Sunday, February 14, 2016

A Crack In The Filter Bubble

As much as I am interested in and opinionated about politics, I rarely see political arguments in person. I sit here writing this in my room, with books on politics and economics scattered across my line of sight, and yet it feels like the closest to a political argument I observed in 2015 was a discussion about the proper level to set a universal basic income to, which is a wee bit different than what most of the rest of the country is arguing about.

Part of the reason there aren't those arguments is my own filter bubble. Not just the internet software filter bubble that the Wikipedia page I linked to talks about, but how we filter our friends and acquaintances. Homophily as sociologists say. People tend to associate with those who are similar to themselves. I am a fairly liberal person, and so are most of my friends, and hell, I live in San Francisco. A good book I read a few years ago, The Big Sort (not to be confused with The Big Short), makes some good arguments that clustering of like-minded American subcultures and political groupings has accelerated significantly in the last several decades, making it much more likely for people to mostly be surrounded by those of similar political and religious beliefs.

Still, I do have friends, and relatives, that I know to vote Republican. At least three. Yet, I rarely see them get into arguments either. I believe most of the reason for that is wanting to be polite, not wanting to ruin Christmas dinner, or simply knowing that our beliefs diverge so wildly that there's not much of a chance of one of us to change one another's mind.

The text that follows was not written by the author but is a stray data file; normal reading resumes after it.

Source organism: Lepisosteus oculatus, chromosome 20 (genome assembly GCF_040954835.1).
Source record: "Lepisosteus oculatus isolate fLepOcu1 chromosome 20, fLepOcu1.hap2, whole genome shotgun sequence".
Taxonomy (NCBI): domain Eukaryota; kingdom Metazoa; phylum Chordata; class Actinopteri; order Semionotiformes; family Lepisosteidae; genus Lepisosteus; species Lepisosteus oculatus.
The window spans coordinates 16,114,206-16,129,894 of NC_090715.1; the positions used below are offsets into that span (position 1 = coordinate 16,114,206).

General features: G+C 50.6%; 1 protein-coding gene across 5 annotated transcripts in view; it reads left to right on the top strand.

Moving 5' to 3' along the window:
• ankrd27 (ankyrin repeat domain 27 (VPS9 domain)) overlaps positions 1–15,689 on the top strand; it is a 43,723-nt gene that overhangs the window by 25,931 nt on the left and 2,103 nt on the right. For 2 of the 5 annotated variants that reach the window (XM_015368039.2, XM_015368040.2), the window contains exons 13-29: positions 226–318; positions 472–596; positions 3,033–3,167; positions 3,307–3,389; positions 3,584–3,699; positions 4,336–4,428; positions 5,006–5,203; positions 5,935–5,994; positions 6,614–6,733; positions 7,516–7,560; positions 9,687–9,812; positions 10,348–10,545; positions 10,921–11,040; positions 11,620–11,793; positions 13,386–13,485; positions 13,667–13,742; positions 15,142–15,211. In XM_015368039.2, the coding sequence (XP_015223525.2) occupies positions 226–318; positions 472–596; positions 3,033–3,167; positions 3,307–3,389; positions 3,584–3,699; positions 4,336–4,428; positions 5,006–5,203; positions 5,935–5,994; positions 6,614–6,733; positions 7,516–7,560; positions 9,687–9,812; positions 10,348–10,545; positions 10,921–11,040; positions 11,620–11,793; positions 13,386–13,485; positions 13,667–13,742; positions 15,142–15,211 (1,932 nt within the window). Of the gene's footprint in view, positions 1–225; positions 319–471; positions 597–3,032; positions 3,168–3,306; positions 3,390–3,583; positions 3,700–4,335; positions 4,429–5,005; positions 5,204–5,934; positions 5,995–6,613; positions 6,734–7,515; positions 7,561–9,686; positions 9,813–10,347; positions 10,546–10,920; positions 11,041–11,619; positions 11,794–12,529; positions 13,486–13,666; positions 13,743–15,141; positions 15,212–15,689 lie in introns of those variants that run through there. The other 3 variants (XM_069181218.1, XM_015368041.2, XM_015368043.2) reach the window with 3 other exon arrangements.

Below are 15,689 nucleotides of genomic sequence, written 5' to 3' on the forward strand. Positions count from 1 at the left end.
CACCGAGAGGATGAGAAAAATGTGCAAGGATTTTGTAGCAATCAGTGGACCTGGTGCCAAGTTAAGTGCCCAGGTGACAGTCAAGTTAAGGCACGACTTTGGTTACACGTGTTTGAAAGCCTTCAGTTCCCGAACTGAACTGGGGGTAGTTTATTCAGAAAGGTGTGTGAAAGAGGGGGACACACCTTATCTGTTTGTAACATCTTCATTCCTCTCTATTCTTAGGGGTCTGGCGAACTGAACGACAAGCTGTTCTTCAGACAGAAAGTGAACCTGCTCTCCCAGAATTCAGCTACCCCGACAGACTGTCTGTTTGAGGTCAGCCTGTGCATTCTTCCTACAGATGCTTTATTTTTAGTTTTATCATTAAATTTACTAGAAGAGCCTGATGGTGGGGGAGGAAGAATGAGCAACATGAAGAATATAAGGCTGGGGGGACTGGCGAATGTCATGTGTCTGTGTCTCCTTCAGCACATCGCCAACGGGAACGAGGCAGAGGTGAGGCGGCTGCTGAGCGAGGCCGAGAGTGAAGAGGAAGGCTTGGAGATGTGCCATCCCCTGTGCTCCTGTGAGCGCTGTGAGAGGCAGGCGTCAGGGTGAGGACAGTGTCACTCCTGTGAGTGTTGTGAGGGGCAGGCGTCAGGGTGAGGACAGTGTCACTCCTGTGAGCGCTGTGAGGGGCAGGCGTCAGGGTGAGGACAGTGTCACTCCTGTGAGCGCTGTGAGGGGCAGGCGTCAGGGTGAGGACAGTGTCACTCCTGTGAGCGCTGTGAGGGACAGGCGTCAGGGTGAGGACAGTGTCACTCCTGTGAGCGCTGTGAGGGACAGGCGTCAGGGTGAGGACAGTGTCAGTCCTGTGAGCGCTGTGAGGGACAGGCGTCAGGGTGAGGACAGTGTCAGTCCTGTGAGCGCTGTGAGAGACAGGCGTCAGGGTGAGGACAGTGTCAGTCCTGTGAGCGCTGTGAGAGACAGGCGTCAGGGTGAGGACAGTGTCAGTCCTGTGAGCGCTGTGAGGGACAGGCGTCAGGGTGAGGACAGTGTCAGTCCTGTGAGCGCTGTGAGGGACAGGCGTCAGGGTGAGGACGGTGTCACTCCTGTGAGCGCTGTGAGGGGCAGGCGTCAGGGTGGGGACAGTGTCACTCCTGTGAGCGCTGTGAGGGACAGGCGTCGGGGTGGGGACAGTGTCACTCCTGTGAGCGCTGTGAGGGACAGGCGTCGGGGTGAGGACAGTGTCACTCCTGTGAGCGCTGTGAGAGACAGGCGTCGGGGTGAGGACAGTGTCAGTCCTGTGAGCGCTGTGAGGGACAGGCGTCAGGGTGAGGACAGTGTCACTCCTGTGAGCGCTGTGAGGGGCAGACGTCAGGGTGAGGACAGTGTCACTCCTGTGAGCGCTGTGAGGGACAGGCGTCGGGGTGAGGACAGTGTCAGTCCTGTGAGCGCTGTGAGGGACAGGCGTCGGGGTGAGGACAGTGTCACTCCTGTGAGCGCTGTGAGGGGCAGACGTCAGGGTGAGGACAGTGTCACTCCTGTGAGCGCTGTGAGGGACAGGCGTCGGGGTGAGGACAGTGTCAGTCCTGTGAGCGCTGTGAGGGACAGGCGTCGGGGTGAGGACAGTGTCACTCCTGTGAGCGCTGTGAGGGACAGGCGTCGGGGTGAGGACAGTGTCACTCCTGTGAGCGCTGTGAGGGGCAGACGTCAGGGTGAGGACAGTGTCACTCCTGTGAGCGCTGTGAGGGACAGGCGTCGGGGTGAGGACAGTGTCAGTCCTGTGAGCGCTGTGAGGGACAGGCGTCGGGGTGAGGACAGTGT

With that level of non-confrontation and self-filtering in our daily lives, there are some rather unfortunate effects. If the only people I argue with are mostly anonymous asshats on the internet, it does lead to dehumanizing the other side. And believe me, my internal conception of the other side is rather dehumanizing. I see conservatives in America as either idiots, willfully ignorant, ideologically insane, greedy, or bigoted. So, yeah. Not much of a beginning to argue about.

Which is why the last month has been very interesting for me. I certainly feel as though I've seen more political argument in the last month as I have in the last seven or eight years. Possibly longer. The reason for this, is of course, the Hillary Clinton vs Bernie Sanders primary. I've actually seen friends get into long extended arguments with each other in public view! It's wonderful!

Of course, yes at least three quarters of those arguments quickly degenerate into either shouting, or passive aggressive sass, but at least it feels like a step in the right direction.

So, what makes things different now? I'd posit that it's a few main things. The positions are relatively new enough that we haven't had time to set up our filters and know who already agrees with us. Then, because we don't know other's opinions already, we tend to assume our friends agree with us, and get a good bit offended when they don't, thus throwing the wanting to politely deescalate arguments out the window. The surprise is a bit of a shock, and leads us to argue.

It certainly makes me wish I saw more arguments in our daily lives. Actual arguments, with the potential for allowing minds to be changed. Not sure what that would lead to, other than shouting a your uncle over Christmas break, but, damn. Better than ignoring each other for fear of causing an upset.

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